The bleomycins are a family of glycopeptide-derived antibiotics isolated from various Streptomyces species and have been the subject of much attention from the scientific community as a consequence of their antitumor activity. Bleomycin clinically and is an integral part of a number of combination chemotherapy regimens. It has previously been shown that bleomycin has the ability to selectively target tumor cells over their non-malignant counterparts. Pyrimidoblamic acid, the N-terminal metal ion binding domain of bleomycin is known to be the moiety that is responsible for O2 activation and the subsequent chemistry leading to DNA strand scission and overall antitumor activity. Chapter 1 describes bleomycin and related DNA targeting antitumor agents as well as the specific structural domains of bleomycin. Various structural analogues of pyrimidoblamic acid were synthesized and subsequently incorporated into their corresponding full deglycoBLM A6 derivatives by utilizing a solid support. Their activity was measured using a pSP64 DNA plasmid relaxation assay and is summarized in Chapter 2. The specifics of bleomycin—DNA interaction and kinetics were studied via surface plasmon resonance and are presented in Chapter 3. By utilizing carefully selected 64-nucleotide DNA hairpins with variable 16-mer regions whose sequences showed strong binding in past selection studies, a kinetic profile was obtained for several BLMs for the first time since bleomycin was discovered in 1966. The disaccharide moiety of bleomycin has been previously shown to be a specific tumor cell targeting element comprised of L-gulose-D-mannose, especially between MCF-7 (breast cancer cells) and MCF-10A ("normal" breast cells). This phenomenon was further investigated via fluorescence microscopy using multiple cancerous cell lines with matched "normal" counterparts and is fully described in Chapter 4.

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Agent

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Date Created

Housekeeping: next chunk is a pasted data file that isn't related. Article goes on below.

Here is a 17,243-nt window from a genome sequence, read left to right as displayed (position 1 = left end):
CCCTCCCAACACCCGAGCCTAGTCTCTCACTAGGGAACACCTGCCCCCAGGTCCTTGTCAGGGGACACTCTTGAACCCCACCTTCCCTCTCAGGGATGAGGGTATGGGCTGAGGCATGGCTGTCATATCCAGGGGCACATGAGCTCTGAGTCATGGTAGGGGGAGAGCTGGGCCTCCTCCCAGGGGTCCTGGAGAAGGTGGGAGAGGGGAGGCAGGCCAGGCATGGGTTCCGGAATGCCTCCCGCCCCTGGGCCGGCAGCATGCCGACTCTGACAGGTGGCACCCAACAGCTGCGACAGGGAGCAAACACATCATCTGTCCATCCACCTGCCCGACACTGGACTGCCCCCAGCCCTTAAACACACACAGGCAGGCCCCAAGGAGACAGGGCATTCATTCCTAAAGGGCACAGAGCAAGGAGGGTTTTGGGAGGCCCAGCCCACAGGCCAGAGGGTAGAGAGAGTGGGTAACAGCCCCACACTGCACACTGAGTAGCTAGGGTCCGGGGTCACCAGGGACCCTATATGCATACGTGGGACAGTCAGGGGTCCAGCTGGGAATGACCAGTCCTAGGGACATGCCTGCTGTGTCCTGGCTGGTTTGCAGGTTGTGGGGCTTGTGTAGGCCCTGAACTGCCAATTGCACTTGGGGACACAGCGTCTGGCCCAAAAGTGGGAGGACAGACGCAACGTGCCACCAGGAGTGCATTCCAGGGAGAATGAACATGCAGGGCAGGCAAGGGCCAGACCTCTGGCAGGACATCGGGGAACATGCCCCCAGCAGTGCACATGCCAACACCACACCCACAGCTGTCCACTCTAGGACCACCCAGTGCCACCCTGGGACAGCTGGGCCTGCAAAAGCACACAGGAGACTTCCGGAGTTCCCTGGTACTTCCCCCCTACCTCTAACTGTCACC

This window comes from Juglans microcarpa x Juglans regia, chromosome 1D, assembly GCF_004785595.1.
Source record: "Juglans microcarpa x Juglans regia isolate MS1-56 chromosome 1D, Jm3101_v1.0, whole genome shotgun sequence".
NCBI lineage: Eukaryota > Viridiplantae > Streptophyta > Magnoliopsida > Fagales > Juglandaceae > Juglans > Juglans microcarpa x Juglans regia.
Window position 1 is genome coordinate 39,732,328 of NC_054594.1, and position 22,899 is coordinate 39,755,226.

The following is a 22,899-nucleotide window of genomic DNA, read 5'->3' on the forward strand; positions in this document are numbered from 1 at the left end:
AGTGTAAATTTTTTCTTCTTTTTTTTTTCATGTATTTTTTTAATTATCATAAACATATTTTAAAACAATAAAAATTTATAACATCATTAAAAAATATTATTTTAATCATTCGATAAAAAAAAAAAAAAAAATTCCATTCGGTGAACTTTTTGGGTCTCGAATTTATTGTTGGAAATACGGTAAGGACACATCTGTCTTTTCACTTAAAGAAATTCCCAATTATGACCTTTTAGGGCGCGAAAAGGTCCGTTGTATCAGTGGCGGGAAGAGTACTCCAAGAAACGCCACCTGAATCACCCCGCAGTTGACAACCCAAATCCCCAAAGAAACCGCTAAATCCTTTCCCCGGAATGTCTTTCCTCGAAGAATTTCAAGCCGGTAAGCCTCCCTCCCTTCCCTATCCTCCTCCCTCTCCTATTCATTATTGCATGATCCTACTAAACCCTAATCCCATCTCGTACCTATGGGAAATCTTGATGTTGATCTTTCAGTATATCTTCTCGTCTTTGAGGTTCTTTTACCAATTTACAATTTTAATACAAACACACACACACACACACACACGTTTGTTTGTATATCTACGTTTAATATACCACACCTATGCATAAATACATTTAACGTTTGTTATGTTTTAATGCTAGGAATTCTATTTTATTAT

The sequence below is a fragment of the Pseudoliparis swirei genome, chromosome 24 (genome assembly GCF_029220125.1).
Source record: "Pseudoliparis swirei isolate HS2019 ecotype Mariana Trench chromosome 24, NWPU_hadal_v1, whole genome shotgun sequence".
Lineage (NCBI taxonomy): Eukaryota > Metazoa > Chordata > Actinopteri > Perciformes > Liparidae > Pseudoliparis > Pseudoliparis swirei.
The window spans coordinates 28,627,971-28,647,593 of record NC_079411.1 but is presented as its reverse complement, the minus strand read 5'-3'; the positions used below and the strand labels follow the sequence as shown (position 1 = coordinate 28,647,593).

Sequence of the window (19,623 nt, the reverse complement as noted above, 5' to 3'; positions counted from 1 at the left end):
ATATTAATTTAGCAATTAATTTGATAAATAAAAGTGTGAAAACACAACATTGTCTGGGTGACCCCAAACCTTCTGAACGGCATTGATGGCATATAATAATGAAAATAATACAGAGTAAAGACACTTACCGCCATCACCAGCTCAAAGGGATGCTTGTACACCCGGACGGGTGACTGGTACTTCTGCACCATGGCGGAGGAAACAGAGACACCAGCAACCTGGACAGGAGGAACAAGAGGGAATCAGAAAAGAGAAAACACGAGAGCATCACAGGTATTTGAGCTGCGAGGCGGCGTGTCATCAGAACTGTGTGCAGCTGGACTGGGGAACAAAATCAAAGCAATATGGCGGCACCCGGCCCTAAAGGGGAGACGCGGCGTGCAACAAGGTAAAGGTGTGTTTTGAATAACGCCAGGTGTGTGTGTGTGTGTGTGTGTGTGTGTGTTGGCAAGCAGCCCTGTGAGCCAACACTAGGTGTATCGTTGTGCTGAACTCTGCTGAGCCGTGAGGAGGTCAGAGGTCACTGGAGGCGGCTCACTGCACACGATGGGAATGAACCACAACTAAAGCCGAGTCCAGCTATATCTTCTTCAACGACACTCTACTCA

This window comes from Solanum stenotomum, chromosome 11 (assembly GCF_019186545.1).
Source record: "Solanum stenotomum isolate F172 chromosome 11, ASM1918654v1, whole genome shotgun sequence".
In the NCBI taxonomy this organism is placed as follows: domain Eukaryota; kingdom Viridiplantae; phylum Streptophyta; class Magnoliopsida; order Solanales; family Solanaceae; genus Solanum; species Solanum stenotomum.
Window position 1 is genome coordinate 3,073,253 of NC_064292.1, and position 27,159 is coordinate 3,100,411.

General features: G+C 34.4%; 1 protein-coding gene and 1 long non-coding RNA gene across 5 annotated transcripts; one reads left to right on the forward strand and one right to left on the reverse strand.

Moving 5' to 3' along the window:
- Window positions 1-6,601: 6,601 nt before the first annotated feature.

2013

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Bayesian Inference Frameworks for Fluorescence Microscopy Data Analysis

Description

In this work, I present a Bayesian inference computational framework for the analysis of widefield microscopy data that addresses three challenges: (1) counting and localizing stationary fluorescent molecules; (2) inferring a spatially-dependent effective fluorescence profile that describes the spatially-varying rate

In this work, I present a Bayesian inference computational framework for the analysis of widefield microscopy data that addresses three challenges: (1) counting and localizing stationary fluorescent molecules; (2) inferring a spatially-dependent effective fluorescence profile that describes the spatially-varying rate at which fluorescent molecules emit subsequently-detected photons (due to different illumination intensities or different local environments); and (3) inferring the camera gain. My general theoretical framework utilizes the Bayesian nonparametric Gaussian and beta-Bernoulli processes with a Markov chain Monte Carlo sampling scheme, which I further specify and implement for Total Internal Reflection Fluorescence (TIRF) microscopy data, benchmarking the method on synthetic data. These three frameworks are self-contained, and can be used concurrently so that the fluorescence profile and emitter locations are both considered unknown and, under some conditions, learned simultaneously. The framework I present is flexible and may be adapted to accommodate the inference of other parameters, such as emission photophysical kinetics and the trajectories of moving molecules. My TIRF-specific implementation may find use in the study of structures on cell membranes, or in studying local sample properties that affect fluorescent molecule photon emission rates.

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Date Created
2019